The Committee to Protect Journalists (CPJ) tagged Bangladesh as the most violent country for journalists in Asia, reported the Daily Star on March 6.
After a weeklong fact-finding visit to Bangladesh, a four-member delegation of the New York based media watchdog Friday expressed their deep concern at the security of journalists of the country, and called upon the government to take measures for speedy investigation into cases of attacks on journalists during the last several years.
The journalists of the country are working increasingly under threat, said executive director of CPJ Ann Cooper, quoting the data that at least seven journalists were killed and dozens assaulted or threatened in reprisal for discharging their professional since 1997.
She said the government should take stern action and putting the criminals under prosecution, or the cycle of violence against journalists will continue, so will the country's reputation as themost violent country in Asia for journalists.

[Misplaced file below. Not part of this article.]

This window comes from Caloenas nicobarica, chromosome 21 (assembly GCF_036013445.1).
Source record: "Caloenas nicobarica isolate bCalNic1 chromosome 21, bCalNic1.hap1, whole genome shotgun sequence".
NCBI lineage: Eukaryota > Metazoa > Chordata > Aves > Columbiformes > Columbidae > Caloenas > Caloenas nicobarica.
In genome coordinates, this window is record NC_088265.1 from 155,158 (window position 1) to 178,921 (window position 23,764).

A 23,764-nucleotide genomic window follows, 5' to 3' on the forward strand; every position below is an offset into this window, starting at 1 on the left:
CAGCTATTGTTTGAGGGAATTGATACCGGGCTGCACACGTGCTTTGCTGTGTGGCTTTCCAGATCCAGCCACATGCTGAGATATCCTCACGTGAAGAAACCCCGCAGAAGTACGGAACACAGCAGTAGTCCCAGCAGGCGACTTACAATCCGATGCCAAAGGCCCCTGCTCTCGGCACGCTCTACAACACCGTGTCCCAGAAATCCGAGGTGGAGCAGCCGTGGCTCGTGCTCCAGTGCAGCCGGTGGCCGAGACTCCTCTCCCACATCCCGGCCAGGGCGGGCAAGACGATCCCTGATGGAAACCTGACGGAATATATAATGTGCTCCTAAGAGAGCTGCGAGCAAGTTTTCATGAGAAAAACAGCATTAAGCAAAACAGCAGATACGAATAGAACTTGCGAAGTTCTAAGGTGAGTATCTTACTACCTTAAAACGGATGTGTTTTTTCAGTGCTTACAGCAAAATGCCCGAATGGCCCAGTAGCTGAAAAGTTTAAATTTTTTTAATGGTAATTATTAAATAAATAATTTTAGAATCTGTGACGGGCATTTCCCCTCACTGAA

Local journalists, who report on topics as corruption or organized crime are frequently targeted by criminal gangs or underground groups, said a statement of CPJ, adding prosecution israre, even in some high-profile cases.
Cooper said the government has assured the CPJ that it will take proper action and prosecute those involved in attacking journalists.
The CPJ put forward several recommendations including timely action to resolve some cases of attacking newsmen, and called for an end to the use of sedition or anti-state charges to detain journalists.
The CPJ delegation also observed Bangladeshi society is too much politicized and the increasing attacks on journalists could have been the reflection of that situation, adding that journalists should be dispassionate and impartial.